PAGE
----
Consistency Through Change
SIRE’s board of directors, small today compared to its 14-member structure during construction, is settling into its new form after two major departures in the past year. After the plant was built, more than a decade ago, SIRE’s board was drawn down to seven members. King says the board has consisted of both “independent” ag-based shareholders and “industry” seats held by outside companies with a stake in the facility.

SIRE’s longtime seven-member board included one representative of ICM Inc., the plant’s design/builder, and two representatives of Bunge, also an original investor. Recently, ICM exercised its option to exit SIRE, and Bunge also negotiated buyout terms. And while ICM and Bunge have departed SIRE, both King and Jerke say they have deep respect for what those members, and others, contributed. “Boards are reflective of the people that are there today, but also consistent leadership over time,” Jerke says. “Our successes over the years represent the collective efforts of all those folks working together. No question, those different people pushed SIRE to where it is today.” 

Currently, SIRE’s board consists of King and four other members, all with western Iowa ag connections. They include Mick Guttau, Hubert Houser, Ted Bauer and Jill Euken. Jerke says the way the board manages today, and over the years, is empowering. “SIRE has it figured out,” he says. “Karol and I talk all the time, but at the end of most of our discussions, he reminds me that he’s not interested in micromanaging. That sort of relationship comes from a place of confidence and it requires trust and transparency. At the end of the day, our board is effective because it has good leadership.”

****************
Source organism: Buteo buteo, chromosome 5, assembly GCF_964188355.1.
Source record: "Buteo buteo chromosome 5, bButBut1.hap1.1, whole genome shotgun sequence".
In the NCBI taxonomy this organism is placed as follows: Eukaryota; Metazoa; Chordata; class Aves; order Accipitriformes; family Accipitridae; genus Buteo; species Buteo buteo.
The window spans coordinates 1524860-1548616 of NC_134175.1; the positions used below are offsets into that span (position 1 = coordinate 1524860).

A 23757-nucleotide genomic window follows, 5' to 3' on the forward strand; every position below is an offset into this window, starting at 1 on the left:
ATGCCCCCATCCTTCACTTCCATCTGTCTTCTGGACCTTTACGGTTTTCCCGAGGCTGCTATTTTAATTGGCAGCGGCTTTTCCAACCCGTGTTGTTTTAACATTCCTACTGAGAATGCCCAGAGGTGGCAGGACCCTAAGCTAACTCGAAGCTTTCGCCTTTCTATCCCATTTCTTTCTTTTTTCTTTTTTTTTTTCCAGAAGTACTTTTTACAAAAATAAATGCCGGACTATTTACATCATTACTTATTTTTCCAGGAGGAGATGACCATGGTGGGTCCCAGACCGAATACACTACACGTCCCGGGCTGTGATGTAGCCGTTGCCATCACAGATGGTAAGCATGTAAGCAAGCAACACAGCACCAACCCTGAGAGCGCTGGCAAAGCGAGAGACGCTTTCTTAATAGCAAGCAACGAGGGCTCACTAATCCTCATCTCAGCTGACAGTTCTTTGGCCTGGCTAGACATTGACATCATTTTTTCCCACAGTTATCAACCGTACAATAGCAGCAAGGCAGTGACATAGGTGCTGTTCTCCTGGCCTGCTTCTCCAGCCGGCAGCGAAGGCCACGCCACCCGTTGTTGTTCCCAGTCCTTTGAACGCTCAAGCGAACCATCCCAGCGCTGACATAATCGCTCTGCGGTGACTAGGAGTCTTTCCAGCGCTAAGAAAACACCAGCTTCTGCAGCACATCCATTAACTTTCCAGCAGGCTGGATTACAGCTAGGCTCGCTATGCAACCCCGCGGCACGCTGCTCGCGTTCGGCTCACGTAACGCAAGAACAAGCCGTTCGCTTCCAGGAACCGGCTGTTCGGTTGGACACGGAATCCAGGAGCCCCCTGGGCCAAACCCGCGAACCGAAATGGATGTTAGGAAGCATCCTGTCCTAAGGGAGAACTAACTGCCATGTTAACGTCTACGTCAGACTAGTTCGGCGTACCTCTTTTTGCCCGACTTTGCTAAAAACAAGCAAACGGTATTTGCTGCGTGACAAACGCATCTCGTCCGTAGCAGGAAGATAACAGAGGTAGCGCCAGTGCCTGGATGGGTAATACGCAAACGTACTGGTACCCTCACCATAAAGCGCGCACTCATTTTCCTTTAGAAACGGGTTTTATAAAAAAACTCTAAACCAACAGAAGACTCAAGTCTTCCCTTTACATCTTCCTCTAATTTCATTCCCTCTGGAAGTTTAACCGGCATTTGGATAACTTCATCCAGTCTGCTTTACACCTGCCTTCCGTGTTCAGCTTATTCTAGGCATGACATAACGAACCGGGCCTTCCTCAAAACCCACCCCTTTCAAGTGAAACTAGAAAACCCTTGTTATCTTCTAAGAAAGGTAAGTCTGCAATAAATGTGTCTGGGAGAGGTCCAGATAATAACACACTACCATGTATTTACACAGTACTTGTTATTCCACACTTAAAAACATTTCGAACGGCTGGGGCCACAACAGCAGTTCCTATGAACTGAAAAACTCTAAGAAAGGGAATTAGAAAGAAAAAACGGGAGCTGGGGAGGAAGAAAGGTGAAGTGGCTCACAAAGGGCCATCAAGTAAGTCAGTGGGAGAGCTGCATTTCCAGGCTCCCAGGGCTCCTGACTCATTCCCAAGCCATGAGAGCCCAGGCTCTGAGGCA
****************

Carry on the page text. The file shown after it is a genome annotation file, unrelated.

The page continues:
Likewise, King says, freeing up the plant’s management and personnel to make day-to-day decisions makes SIRE operationally effective. “Our core mission has remained constant over the years,” he says. “We look out for shareholder interest and support management. The personnel at SIRE work for Mike—they report to him—and we try to stay out of his way and let him lead.”

Courage During COVID
While the ethanol market suffered during the pandemic, SIRE stepped up to produce hand sanitizer when it was truly needed. The plant has made headlines for a self-branded product dubbed “SIREtizer,”which it has produced and bottled at the facility. 

Since March, SIRE has produced and distributed thousands of gallons of SIREtizer across Iowa. “We’ve donated product to area hospitals and first responders,” Jerke says. “We’ve also sold product. We delivered hand sanitizer to restaurants, which helped some of them jumpstart their curbside offerings. We also provided alcohol to other entities that were positioned to make product. That went well, and it provided an important cash flow we hadn’t counted on. First and foremost, it was about fighting this pandemic and rising to a national need, but the cash flow was significant to us given the dire situation all producers were in.”

Jerke says the U.S. Food and Drug Administration’s latest guidance, issued on June 1, “took the industry backwards” in terms of being able to supply alcohol for hand sanitizer. “We’ve let our customers know that this new guidance exists, and if they are able to refine our product to those more stringent specifications, we’re happy to supply it within the framework of that guidance,” he says, adding that SIRE plans to continue to pursue sanitizer-related opportunities. “Necessity is the mother of invention, and we think there is still a pathway for participation in that market. We just need to figure out what our next move is.”

Southwest Iowa Renewable Energy was nominated for this award by Robert White of the Renewable Fuels Association.